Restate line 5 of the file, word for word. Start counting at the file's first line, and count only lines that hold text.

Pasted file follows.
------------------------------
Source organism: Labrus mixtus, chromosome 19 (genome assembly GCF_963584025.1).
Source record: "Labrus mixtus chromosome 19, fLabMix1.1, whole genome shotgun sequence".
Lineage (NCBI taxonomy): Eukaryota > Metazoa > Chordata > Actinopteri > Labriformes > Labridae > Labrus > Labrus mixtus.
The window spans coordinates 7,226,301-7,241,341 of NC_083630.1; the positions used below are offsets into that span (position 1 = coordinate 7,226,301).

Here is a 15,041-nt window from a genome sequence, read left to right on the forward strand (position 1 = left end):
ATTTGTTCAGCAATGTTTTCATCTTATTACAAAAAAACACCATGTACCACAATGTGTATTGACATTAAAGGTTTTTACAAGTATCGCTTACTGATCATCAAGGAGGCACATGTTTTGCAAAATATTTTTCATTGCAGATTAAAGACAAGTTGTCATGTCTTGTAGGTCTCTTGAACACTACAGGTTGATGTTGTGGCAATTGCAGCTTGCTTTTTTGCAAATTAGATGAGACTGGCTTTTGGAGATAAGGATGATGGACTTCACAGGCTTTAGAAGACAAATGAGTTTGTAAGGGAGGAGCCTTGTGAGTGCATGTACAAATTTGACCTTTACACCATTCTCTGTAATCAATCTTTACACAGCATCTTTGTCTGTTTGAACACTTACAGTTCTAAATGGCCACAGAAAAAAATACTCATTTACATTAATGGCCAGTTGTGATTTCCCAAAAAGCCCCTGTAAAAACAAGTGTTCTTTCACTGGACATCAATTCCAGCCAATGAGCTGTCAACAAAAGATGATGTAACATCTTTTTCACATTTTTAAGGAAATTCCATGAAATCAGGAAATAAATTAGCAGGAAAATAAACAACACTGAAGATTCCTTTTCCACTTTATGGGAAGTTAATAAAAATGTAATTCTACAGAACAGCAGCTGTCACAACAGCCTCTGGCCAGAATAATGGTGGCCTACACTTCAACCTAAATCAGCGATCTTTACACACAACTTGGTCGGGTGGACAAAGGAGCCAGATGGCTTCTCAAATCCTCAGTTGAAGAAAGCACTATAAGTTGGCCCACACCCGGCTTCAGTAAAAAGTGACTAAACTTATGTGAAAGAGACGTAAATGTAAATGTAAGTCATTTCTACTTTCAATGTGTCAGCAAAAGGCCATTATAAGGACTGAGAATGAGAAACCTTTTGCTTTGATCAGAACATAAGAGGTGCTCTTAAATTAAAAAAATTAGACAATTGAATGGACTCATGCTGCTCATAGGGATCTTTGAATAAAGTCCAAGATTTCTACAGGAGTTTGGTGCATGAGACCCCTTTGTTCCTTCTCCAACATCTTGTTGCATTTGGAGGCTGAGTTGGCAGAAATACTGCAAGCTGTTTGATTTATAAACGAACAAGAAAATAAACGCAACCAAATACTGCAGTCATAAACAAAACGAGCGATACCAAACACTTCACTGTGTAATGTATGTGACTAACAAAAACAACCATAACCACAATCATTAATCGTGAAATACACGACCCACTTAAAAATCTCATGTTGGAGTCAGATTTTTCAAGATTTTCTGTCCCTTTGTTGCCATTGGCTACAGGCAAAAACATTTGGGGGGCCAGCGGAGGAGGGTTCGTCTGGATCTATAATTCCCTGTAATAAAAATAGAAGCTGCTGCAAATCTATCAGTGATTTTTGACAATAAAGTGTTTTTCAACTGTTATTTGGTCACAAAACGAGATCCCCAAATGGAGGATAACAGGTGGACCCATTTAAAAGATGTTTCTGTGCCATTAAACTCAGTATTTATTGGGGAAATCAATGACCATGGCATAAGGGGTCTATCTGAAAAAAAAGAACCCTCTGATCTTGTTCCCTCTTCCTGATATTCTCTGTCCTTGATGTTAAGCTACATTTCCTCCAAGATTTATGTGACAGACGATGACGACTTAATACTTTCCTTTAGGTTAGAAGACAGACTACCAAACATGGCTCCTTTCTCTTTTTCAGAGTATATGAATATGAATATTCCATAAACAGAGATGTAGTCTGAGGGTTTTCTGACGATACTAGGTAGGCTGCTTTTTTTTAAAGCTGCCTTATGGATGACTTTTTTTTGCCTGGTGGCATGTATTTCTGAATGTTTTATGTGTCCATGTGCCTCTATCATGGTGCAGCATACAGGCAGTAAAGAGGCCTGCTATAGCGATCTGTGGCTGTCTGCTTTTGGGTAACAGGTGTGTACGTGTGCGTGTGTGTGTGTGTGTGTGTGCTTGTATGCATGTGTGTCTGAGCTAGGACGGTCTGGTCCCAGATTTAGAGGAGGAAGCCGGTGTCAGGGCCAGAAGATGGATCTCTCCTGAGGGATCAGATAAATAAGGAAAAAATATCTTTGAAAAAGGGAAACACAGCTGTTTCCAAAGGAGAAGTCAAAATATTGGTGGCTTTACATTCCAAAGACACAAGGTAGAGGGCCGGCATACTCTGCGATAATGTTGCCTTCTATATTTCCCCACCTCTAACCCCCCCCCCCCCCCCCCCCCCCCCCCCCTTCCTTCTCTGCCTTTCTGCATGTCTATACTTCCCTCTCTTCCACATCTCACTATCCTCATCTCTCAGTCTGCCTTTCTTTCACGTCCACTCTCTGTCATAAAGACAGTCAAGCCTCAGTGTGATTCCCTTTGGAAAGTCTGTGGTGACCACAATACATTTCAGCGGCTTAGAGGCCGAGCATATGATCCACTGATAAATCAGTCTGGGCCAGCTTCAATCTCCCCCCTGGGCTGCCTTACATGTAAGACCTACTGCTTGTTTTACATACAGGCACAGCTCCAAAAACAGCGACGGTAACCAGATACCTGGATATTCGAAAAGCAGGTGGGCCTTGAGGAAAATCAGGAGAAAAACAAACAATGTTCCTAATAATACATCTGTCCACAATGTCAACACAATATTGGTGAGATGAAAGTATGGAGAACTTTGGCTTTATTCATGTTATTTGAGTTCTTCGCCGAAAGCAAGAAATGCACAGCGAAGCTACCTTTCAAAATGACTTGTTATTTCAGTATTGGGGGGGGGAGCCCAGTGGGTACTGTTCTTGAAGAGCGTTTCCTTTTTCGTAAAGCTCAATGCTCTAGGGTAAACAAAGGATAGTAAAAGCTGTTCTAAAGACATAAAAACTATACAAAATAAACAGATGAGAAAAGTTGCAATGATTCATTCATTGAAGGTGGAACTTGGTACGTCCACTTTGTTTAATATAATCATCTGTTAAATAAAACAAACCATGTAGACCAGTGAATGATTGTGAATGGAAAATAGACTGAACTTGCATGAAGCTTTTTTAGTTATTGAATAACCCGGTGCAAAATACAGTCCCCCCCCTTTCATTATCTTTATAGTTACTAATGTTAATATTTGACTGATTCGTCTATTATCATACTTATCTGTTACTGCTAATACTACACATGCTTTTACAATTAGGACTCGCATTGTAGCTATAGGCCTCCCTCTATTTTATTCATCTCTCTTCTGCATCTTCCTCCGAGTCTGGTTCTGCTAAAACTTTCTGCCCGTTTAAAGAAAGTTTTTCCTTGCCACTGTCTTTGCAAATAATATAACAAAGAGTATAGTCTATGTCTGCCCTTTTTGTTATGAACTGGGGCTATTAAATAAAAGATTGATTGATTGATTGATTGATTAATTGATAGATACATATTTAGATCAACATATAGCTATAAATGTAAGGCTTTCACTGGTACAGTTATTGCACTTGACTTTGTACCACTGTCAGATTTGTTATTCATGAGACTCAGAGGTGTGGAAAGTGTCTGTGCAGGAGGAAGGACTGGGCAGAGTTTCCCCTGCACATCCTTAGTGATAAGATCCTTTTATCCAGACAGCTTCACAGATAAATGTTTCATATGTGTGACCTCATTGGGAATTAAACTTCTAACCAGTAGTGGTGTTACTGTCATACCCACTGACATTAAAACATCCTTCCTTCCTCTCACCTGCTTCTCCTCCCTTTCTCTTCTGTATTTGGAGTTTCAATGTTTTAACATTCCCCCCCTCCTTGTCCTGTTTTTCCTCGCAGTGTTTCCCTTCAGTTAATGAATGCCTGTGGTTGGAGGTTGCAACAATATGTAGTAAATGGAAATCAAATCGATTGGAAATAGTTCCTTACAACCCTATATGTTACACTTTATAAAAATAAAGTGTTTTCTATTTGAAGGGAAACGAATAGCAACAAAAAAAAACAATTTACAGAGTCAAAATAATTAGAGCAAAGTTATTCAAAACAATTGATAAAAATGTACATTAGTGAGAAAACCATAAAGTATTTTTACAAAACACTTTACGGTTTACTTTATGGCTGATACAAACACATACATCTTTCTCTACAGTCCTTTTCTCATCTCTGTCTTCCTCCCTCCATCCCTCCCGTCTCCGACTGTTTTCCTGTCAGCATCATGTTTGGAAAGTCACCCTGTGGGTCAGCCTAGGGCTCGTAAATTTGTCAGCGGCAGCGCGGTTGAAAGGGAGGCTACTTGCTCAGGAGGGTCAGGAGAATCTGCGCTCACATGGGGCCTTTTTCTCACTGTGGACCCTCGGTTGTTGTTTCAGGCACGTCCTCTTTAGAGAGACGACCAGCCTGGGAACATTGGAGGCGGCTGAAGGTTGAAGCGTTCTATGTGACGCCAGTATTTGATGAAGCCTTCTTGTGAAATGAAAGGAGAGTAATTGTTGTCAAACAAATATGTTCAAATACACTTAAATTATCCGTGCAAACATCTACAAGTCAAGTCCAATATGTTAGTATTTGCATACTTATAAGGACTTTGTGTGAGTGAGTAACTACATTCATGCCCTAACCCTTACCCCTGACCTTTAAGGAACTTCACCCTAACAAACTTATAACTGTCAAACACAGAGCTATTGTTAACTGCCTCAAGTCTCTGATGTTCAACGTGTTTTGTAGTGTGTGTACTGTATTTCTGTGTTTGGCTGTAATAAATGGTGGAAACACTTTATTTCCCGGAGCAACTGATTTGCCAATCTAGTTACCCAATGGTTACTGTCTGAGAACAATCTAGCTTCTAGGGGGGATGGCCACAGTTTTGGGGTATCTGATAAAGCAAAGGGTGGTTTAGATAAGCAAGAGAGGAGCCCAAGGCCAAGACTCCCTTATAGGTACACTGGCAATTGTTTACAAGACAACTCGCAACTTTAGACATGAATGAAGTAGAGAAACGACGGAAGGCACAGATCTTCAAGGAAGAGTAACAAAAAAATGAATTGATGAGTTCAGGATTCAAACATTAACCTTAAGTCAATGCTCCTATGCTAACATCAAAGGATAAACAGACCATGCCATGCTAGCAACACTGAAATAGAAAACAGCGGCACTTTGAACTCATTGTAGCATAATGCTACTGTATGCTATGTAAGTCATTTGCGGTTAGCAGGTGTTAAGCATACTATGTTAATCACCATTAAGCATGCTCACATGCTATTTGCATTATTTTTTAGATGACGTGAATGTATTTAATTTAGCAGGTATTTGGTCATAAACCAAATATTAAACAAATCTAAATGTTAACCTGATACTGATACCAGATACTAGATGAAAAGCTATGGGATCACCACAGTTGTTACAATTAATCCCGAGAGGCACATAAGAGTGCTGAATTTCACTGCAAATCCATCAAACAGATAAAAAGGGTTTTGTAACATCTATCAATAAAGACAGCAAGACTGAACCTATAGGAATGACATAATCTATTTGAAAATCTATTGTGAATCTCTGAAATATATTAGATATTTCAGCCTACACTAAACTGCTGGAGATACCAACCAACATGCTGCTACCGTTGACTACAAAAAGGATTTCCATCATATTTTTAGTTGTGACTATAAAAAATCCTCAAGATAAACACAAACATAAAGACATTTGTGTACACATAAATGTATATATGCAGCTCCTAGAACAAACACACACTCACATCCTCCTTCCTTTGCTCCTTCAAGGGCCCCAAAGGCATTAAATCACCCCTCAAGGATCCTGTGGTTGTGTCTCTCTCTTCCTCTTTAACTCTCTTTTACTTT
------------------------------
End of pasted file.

Here is a 15,041-nt window from a genome sequence, read left to right on the forward strand (position 1 = left end):